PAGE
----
The Mitti-Cool – a homegrown non-electrical refrigerator is an outstanding example of a simple, focused design as probably are some of the Apple Products. John Maeda, president of the Rhode Island School of Design, points out “It’s not necessarily beneficial to add more technology features just because we can. R & D engineers must make frugal simplicity the core tenet of their design philosophy.” I couldn’t agree more.
The man behind this unique invention Mr. Manshuk Lal Raghavjibhai Prajapati hails from a village called Wankaner District : Rajkot – Gujarat.
He started his journey as a supervisor in roof tiles Manufacturer Company of Gujarat. At the year of 1989 he started making tavdi (tawa) from the terracotta mud or mitti (as its called in India). He received an unbelievable response from market after which he started developing the mitti cool water filter in 1997 after which he launched mitti cool refrigerator in 2002. In 2004 the mitti cool (non stick tawa) was introduced for which he received an award from national and state rural development. The basic lesson we learnt is he kept the invention innovative by exploiting local materials and skills sets. The costs were frugal which allowed an excellent down stream market for his products. This is Jugaad in the true sense.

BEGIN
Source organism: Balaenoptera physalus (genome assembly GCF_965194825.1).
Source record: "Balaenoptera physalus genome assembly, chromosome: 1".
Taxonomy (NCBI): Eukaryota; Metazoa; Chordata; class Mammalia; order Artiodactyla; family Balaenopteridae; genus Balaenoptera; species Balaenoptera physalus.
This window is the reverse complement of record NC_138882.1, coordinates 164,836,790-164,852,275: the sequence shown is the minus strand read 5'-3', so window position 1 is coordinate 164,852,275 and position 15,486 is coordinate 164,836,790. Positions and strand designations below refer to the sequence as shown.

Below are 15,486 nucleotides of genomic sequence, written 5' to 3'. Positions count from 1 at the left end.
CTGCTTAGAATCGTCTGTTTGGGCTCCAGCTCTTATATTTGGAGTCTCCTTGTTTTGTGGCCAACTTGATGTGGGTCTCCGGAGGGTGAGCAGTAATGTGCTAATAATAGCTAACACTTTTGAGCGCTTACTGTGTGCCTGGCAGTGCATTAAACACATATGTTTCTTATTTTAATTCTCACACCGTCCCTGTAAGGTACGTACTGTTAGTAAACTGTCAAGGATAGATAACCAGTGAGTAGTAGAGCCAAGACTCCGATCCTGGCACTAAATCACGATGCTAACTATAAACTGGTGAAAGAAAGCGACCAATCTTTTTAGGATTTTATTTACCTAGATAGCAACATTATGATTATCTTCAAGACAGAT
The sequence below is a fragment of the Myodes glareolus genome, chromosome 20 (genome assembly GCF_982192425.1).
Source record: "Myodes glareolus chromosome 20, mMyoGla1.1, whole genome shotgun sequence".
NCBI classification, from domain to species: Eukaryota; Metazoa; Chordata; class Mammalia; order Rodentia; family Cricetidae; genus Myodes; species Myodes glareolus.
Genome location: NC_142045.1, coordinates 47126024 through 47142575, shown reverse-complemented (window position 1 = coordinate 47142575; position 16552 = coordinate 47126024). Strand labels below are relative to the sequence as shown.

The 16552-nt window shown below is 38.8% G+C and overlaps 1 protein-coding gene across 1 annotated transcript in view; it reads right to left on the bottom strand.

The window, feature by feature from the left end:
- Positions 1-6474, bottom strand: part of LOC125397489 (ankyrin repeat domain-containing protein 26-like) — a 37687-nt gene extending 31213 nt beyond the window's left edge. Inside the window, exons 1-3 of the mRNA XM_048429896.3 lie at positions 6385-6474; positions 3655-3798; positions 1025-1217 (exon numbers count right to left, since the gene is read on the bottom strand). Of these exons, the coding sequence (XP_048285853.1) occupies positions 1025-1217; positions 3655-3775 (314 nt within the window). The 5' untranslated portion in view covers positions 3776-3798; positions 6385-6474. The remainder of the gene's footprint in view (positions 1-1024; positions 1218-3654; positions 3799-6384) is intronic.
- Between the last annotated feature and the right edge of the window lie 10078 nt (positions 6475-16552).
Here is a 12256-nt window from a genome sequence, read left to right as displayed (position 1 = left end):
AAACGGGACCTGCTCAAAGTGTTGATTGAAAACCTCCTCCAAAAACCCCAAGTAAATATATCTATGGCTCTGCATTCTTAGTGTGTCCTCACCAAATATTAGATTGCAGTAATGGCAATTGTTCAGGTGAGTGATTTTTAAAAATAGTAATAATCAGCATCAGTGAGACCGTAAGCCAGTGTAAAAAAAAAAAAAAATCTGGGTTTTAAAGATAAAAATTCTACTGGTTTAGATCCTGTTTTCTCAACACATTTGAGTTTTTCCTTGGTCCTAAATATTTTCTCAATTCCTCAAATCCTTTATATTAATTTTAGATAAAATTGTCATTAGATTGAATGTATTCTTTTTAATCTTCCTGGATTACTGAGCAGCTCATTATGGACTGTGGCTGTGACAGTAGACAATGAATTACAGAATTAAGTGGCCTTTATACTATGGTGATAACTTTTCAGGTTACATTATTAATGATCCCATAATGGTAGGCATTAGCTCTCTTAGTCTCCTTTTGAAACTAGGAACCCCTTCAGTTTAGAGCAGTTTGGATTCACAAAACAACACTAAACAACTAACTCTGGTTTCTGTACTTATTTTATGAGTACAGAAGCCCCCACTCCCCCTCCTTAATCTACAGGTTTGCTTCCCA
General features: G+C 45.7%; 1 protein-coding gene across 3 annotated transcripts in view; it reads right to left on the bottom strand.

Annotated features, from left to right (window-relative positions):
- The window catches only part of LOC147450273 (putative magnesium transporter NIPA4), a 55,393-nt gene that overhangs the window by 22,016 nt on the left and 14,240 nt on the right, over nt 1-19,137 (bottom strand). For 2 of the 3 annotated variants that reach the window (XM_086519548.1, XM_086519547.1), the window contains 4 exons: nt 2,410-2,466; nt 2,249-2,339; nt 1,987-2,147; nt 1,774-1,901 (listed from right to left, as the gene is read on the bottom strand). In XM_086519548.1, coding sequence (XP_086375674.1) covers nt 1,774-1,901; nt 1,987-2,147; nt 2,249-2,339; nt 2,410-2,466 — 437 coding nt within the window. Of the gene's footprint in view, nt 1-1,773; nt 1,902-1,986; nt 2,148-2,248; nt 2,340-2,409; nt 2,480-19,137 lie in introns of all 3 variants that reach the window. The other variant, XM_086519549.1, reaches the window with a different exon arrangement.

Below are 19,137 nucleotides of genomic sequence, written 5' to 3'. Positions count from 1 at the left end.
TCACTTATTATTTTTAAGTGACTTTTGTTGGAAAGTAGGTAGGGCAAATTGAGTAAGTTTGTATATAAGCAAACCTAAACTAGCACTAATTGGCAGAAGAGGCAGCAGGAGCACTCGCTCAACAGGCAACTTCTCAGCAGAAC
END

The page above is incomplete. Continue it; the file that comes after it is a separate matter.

Another example of Indian Jugaad is Arvind Gupta – the toy maker who “creates” toys from day to day articles – a personification of Jugaad in the true sense. These toys are designed to infuse a feeling of thrill & literacy for which they are meant I.e. Our Children. These innocuous kids have no penchant for brands – all they are concerned with is the toy. In fact, Arvind Gupta helps these kids make their own toys, titillates their imagination towards creativity and innovativeness. This is education at its best. I had the opportunity of reproducing one of his creations for my 10 year old Son’s Science Exhibition. The Jugaad – apart from being creative and educative is also very inclusive for these young fertile minds.
They have a sense of ownership towards their homegrown creations.
Jugaad is innate. Its second nature to Indians living in deprived conditions materialistically but in sublime conditions emotionally.
The Rig Veda – says that the newborn is creativity at its best. It learns to breathe on its own thus infusing its body and it’s being with the elixir of life.
- By Amit Gupta - Technical Director at Pammvi Group of Companies
About Amit Gupta (in his own words)
Seizure by the academia: Campion School – Mumbai (1980) & Shriram College of Commerce [SRCC] – New Delhi B.Com (Hons) 1985.
b>Learning: 1985 onwards. The best trade off: A Non-Fiction without the dreaded anopheles.
Prized possession : Lughat (Lexicon in Urdu)
Passion for my soul: Urdu Poetry is sublime & ethereal – Mirza Ghalib – 200 years on and you still rock. Allama Iqbal – Bro, you rankle the cockles of my mind. Bridge aficionado a.k.a addict. Wine & Single Malt Collector. Digital Geek & Mac Fan. The one Apple I consume every day.
Threat Perception : Threatening my wife with Golf. On the precipice of hitting the green turf. Slave Driver (Forgive me Aarush).
Areas of Improvement: Some under my skin & a few under my clothes.
Food: Sea Salt Rubbed Grill Chicken with gooey mashed potatoes at Indigo – Washed down by a pint of Chilled Beer. The Seekh Kabab at Bukhara – ITC Maurya – New Delhi
Dessert: Tiramisu & an Apple Crumble with a dollop of vanilla ice cream. The Apple Phirni at the Punjab Grill.
Poison: Beer without the head in a Pre-refrigerated sweaty Glass.
Philosophy of life: Lie and Let Live.
Epitaph: The Man who stole hearts with humility and élan.